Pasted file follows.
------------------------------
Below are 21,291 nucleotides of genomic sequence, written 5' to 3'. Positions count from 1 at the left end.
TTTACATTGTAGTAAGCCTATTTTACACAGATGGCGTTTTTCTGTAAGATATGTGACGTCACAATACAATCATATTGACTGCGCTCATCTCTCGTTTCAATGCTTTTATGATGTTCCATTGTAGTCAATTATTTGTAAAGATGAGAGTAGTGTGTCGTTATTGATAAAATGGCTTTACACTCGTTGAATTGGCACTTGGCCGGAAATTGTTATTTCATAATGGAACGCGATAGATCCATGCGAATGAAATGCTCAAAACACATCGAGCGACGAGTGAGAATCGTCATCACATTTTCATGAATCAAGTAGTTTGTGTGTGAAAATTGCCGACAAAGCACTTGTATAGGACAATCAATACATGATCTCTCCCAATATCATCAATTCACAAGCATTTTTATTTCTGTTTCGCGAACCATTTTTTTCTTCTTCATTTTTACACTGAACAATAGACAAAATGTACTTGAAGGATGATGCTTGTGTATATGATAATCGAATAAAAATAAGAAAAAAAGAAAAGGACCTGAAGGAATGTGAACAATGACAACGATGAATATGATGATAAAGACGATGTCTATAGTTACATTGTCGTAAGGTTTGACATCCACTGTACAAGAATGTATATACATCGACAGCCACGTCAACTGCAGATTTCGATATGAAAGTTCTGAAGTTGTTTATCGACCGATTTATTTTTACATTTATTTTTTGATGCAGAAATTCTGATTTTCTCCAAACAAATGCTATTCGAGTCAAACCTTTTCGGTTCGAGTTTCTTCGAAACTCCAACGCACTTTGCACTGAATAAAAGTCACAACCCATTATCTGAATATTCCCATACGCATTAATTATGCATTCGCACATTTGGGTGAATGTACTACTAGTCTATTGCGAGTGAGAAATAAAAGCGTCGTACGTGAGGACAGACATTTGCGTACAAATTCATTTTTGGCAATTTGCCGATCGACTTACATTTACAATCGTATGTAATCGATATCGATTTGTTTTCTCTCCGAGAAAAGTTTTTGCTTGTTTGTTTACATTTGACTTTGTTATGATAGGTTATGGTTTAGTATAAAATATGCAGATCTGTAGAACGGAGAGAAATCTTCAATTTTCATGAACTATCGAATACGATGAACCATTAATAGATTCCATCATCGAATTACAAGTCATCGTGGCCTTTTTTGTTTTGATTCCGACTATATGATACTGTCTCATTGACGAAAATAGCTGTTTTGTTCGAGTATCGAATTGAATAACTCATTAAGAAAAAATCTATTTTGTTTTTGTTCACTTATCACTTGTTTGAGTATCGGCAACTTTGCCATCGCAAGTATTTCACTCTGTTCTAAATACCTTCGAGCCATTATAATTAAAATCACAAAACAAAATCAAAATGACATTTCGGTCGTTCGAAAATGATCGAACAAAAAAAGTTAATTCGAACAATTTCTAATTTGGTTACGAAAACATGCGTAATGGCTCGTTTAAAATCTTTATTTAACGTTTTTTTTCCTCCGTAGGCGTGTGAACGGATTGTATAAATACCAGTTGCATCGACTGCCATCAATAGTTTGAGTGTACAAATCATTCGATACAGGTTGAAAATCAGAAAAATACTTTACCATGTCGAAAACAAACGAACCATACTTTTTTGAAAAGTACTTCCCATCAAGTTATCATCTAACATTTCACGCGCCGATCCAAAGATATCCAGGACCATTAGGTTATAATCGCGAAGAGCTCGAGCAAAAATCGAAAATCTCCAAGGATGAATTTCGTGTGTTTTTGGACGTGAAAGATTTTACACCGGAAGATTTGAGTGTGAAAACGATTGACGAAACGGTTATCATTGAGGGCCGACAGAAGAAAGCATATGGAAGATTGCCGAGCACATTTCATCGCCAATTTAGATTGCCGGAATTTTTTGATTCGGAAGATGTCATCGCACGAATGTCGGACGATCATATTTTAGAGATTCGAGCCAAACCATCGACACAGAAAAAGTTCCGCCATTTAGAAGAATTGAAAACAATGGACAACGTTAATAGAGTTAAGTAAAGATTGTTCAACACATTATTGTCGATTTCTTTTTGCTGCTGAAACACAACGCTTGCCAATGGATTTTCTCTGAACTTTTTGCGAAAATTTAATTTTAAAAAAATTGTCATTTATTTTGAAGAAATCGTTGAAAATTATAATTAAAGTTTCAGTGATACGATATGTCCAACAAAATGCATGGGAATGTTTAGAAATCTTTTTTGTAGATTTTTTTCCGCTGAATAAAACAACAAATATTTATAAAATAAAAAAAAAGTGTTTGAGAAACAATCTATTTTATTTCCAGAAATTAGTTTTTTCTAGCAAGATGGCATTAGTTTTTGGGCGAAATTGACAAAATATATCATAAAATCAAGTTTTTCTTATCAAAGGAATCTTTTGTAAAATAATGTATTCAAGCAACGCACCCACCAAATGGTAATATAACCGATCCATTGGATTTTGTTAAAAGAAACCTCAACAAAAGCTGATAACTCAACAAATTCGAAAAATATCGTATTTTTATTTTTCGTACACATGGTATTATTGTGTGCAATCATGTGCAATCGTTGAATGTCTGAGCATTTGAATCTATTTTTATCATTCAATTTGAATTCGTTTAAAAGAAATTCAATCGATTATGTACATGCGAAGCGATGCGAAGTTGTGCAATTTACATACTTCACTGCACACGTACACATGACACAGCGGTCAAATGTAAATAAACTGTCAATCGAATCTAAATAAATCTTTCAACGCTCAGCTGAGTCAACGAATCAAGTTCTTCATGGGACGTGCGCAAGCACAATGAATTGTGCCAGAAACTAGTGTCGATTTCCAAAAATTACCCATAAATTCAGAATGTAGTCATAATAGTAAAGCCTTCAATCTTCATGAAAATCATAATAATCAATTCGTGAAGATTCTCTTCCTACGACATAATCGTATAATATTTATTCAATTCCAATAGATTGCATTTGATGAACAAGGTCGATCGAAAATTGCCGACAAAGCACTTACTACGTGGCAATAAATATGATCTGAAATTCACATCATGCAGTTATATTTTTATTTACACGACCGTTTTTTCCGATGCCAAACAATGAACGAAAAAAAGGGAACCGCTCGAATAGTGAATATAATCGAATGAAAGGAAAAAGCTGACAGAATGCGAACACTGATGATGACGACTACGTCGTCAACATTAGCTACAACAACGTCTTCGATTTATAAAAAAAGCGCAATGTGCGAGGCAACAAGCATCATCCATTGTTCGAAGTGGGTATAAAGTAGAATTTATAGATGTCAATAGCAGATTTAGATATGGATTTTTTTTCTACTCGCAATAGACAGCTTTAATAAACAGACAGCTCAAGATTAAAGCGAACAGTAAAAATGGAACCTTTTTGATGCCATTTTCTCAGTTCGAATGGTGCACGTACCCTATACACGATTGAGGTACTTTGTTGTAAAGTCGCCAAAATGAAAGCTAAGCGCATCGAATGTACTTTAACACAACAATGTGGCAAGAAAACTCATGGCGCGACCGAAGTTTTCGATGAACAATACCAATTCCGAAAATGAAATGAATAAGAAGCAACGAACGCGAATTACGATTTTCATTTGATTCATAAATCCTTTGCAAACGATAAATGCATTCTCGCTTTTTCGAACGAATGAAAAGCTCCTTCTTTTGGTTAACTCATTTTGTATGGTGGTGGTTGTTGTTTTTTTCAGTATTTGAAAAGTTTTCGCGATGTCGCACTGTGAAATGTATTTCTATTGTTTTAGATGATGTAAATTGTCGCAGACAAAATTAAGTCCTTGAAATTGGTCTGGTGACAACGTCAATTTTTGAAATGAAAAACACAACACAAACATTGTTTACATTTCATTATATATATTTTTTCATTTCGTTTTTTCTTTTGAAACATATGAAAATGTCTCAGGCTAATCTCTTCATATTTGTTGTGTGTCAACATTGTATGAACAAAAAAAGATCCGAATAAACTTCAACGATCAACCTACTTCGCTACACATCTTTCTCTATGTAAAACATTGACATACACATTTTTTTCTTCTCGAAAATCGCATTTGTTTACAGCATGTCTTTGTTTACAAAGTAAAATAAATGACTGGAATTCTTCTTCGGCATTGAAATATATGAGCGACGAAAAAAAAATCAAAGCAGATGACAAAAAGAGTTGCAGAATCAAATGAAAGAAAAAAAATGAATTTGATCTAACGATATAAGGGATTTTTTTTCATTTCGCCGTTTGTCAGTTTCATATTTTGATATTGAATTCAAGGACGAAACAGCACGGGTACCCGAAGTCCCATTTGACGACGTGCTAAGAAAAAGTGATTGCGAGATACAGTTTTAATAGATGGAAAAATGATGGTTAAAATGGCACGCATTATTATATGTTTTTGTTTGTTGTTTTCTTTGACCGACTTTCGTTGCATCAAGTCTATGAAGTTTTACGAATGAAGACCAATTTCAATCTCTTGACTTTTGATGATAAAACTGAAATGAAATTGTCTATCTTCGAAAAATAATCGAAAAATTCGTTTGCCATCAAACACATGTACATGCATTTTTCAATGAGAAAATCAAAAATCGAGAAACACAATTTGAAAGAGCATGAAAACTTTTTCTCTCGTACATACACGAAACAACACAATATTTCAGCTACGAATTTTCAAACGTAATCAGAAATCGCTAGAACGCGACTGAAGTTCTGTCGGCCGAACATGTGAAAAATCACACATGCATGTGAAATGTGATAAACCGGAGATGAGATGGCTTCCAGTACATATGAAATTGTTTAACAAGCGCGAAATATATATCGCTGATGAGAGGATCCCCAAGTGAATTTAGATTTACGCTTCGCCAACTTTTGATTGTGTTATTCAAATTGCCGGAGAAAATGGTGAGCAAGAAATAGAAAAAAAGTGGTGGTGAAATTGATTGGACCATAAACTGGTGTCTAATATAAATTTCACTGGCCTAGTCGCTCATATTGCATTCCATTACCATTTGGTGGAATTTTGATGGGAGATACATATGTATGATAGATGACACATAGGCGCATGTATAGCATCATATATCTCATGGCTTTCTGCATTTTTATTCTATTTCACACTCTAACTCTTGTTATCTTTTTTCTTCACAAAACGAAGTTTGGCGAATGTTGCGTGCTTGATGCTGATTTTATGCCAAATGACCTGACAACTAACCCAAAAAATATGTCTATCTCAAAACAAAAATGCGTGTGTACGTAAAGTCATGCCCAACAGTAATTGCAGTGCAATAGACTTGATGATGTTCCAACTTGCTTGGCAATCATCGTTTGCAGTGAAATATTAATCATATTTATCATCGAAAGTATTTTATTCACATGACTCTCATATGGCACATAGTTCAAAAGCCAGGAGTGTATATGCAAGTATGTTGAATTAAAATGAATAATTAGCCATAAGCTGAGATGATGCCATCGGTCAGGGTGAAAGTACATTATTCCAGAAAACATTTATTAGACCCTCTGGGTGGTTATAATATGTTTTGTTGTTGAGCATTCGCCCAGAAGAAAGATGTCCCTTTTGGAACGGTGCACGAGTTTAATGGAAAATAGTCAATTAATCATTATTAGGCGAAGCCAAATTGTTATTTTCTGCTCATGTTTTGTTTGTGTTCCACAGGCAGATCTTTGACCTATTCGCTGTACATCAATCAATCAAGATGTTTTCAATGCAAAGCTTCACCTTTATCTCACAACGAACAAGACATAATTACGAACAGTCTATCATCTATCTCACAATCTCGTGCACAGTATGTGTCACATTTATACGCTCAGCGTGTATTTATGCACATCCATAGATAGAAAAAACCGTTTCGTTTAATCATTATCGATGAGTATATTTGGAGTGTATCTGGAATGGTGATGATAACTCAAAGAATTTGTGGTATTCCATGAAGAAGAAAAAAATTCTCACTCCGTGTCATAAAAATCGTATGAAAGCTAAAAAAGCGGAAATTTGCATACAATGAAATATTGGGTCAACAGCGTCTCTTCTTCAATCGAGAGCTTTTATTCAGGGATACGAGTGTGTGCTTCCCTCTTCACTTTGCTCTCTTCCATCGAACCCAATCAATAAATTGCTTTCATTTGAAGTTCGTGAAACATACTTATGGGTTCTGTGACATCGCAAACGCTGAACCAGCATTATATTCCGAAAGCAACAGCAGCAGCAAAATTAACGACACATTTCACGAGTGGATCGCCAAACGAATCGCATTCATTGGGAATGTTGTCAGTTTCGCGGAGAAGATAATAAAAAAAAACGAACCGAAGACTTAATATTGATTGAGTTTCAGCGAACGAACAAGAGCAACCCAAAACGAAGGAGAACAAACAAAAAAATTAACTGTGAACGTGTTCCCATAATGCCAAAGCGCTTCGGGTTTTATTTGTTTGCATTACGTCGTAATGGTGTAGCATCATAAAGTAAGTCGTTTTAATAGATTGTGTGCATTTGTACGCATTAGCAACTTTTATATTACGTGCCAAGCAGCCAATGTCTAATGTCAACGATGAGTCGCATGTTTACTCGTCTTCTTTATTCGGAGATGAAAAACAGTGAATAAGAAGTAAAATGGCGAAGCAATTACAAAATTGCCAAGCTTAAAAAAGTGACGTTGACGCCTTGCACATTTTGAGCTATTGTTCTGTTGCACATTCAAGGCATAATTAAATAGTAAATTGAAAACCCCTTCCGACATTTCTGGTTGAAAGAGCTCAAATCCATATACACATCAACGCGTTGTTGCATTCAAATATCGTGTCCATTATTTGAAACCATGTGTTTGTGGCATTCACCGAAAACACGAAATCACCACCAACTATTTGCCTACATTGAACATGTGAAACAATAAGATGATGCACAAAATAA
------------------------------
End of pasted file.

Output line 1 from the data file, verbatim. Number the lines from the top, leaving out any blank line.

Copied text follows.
Below are 21,291 nucleotides of genomic sequence, written 5' to 3'. Positions count from 1 at the left end.